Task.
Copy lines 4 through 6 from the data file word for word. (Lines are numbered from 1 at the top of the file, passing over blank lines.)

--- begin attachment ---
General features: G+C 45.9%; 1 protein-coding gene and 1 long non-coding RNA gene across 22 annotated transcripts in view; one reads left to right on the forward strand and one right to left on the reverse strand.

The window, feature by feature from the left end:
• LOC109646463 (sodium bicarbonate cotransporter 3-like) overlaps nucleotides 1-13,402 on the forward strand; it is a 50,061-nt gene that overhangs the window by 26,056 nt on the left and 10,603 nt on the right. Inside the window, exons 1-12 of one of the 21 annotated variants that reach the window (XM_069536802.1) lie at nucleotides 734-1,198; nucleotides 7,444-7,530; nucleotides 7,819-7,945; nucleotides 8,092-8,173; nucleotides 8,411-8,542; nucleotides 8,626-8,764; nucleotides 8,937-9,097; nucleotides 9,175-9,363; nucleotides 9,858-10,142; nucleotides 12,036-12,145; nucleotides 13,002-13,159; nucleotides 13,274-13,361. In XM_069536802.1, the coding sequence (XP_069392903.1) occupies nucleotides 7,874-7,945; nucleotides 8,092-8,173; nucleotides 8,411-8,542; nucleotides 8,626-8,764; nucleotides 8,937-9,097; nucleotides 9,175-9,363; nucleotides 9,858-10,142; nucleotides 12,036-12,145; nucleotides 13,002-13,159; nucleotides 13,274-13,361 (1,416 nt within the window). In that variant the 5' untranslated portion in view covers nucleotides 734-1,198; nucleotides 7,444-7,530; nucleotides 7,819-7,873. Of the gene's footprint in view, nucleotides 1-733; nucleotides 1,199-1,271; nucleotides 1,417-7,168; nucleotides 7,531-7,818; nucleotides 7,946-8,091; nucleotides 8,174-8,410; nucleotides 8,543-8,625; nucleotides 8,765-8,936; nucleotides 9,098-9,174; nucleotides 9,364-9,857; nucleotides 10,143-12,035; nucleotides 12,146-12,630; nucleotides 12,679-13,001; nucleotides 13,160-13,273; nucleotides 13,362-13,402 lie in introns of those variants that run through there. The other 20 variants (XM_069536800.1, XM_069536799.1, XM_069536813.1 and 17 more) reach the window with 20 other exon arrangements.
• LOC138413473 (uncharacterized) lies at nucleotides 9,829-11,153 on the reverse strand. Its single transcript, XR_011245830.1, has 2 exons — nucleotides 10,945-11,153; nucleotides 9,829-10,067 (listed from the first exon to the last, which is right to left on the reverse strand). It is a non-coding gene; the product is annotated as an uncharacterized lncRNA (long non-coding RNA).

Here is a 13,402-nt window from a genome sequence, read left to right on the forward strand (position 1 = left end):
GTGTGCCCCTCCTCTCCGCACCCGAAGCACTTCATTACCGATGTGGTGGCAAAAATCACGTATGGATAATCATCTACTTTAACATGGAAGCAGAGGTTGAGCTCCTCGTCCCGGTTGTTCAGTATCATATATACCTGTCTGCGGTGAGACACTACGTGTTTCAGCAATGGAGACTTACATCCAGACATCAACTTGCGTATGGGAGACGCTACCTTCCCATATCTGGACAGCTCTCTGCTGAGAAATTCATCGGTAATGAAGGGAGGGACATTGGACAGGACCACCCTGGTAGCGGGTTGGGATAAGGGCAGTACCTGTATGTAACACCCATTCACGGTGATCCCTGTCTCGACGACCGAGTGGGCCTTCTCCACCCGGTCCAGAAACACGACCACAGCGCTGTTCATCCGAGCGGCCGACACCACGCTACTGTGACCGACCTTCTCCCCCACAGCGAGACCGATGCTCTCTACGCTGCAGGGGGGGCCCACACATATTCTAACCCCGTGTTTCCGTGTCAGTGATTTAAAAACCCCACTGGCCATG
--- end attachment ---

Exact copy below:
• LOC138413473 (uncharacterized) lies at nucleotides 9,829-11,153 on the reverse strand. Its single transcript, XR_011245830.1, has 2 exons — nucleotides 10,945-11,153; nucleotides 9,829-10,067 (listed from the first exon to the last, which is right to left on the reverse strand). It is a non-coding gene; the product is annotated as an uncharacterized lncRNA (long non-coding RNA).

Here is a 13,402-nt window from a genome sequence, read left to right on the forward strand (position 1 = left end):
GTGTGCCCCTCCTCTCCGCACCCGAAGCACTTCATTACCGATGTGGTGGCAAAAATCACGTATGGATAATCATCTACTTTAACATGGAAGCAGAGGTTGAGCTCCTCGTCCCGGTTGTTCAGTATCATATATACCTGTCTGCGGTGAGACACTACGTGTTTCAGCAATGGAGACTTACATCCAGACATCAACTTGCGTATGGGAGACGCTACCTTCCCATATCTGGACAGCTCTCTGCTGAGAAATTCATCGGTAATGAAGGGAGGGACATTGGACAGGACCACCCTGGTAGCGGGTTGGGATAAGGGCAGTACCTGTATGTAACACCCATTCACGGTGATCCCTGTCTCGACGACCGAGTGGGCCTTCTCCACCCGGTCCAGAAACACGACCACAGCGCTGTTCATCCGAGCGGCCGACACCACGCTACTGTGACCGACCTTCTCCCCCACAGCGAGACCGATGCTCTCTACGCTGCAGGGGGGGCCCACACATATTCTAACCCCGTGTTTCCGTGTCAGTGATTTAAAAACCCCACTGGCCATG